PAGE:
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SAN FRANCISCO, CA - SEPTEMBER 22: Cans of Pabst Blue Ribbon beer sit on a shelf at a convenience store on September 22, 2014 in San Francisco, California. Pabst Brewing Co., the maker of Pabst Blue Ribbon announced that they are selling their company to Russian company Oasis Beverages for an undisclosed sales price. (Photo by Justin Sullivan/Getty Images)

Since 1844, Pabst Blue Ribbon has experienced a rollercoaster of peaks and declines but the company’s current court battle could mean the end of the Milwaukee staple for good.

Pabst Brewing Company, which produces the hipster-friendly beer, is currently battling another beer giant, MillerCoors, because the company believes the competitor is trying to force them out of business.  So, what exactly is going on here?  Well, MillerCoors, a conglomerate of Molson Coors, is looking to break a long-standing contract between the two sides to produce most of the Pabst family of beer, which also includes Old Milwaukee and Lone Star, stemming back to a 1999 agreement forged between the two beer-makers where MillerCoors would take responsibility for producing, packaging and distributing the mass-produced suds.  Of course, the agreement is coming to an end in 2020 and MillerCoors believes it’s not obliged to continue the production of the beer when it does.

“We are deeply disappointed that MillerCoors, the US subsidiary of multinational brewing conglomerate Molson Coors, has willfully breached our 19-year agreement in an effort to stomp out the competition,” a Pabst spokesperson said in a statement to The Guardian.  “Even though MillerCoors’ market power is much larger than Pabst’s, we will not allow this industry bully to push us around.”

Pabst, which was probably one of your grandfather’s favorite beers, was founded by Frederick Pabst after he married the daughter of the founder of Best Brewing Company.  When the founder stepped down, Pabst and his wife took over with the hopes of growing exponentially.  Because of the Great Chicago Fire in 1871, which destroyed 19 breweries in the city, Milwaukee was immediately thrust into the spotlight as the capital of beer production in the United States.  Some years went by and the Best moniker was replaced with Frederick Pabst’s last name and in 1893 the beer was given its current title of Pabst Blue Ribbon, after winning the “America’s Best” award at the Chicago World’s Fair.  Pabst also added blue ribbons to the bottles of beer as a way of showing off this achievement.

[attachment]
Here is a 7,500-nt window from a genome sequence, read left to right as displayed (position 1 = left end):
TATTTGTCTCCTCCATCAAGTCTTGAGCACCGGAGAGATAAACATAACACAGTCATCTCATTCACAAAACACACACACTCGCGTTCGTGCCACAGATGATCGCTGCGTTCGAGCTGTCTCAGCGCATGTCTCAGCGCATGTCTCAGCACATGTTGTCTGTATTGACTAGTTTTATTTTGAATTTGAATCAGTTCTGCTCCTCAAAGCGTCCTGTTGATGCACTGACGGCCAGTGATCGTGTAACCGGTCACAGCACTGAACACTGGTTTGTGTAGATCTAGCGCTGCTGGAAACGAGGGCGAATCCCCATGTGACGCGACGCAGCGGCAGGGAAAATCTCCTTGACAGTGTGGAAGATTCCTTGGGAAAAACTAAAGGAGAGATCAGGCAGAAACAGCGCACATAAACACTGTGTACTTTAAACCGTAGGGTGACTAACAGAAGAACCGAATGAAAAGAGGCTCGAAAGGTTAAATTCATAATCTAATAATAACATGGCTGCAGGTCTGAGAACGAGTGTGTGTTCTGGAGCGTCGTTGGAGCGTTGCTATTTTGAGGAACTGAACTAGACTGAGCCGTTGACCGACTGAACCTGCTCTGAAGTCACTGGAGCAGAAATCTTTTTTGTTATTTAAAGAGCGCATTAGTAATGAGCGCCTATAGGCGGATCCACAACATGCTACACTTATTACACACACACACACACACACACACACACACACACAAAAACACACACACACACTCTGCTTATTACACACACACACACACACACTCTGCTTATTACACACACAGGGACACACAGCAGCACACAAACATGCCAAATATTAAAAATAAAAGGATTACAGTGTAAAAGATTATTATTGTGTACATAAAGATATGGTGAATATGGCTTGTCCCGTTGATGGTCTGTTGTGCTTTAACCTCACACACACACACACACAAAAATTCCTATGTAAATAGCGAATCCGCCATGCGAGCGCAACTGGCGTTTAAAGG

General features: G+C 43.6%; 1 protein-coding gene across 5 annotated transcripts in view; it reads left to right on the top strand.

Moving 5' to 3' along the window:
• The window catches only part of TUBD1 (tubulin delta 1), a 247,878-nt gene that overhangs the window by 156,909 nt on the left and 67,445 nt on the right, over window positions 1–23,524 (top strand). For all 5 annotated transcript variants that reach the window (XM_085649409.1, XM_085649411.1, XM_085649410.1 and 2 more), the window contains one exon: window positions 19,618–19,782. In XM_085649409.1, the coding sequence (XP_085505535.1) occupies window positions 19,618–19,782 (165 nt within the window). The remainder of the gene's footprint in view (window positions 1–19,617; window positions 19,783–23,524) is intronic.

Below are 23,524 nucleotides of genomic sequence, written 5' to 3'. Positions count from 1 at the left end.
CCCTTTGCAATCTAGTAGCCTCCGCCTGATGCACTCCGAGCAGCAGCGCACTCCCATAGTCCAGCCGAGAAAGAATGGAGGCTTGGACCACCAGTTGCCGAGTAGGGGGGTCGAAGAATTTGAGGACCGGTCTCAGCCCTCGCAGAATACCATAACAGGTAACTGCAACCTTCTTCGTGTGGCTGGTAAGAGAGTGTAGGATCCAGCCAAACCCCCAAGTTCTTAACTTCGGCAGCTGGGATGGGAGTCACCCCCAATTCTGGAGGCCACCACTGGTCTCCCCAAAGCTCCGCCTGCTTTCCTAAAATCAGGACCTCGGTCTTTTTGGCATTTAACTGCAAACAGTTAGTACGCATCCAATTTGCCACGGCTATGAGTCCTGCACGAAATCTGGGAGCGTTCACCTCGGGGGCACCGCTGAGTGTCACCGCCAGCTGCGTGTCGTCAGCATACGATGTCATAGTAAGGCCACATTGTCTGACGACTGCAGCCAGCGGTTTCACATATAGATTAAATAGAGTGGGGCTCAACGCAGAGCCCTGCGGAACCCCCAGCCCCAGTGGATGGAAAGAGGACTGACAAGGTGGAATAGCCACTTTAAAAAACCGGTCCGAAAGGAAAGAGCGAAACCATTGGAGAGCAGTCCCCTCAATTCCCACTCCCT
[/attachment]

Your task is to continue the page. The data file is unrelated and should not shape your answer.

The beer manufacturer has certainly had some lean years, however the last decade and a half have been good to Pabst, thanks to a ironic boom from those looking to be different and drink out of a stlyish-looking can.  Today, Pabst produces somewhere just above four million barrels of beer and can’t do it without MillerCoors’ facilities, since the company doesn’t otherwise have enough space and equipment but MillerCoors states it told Pabst back in 2015 that it might not be able to produce the beer once the contract expires.

The case, in which Pabst is seeking $400 million in damages, is set to end on Nov. 30 and if it doesn’t go the way Pabst hopes, it could mark the end of the iconic American lager.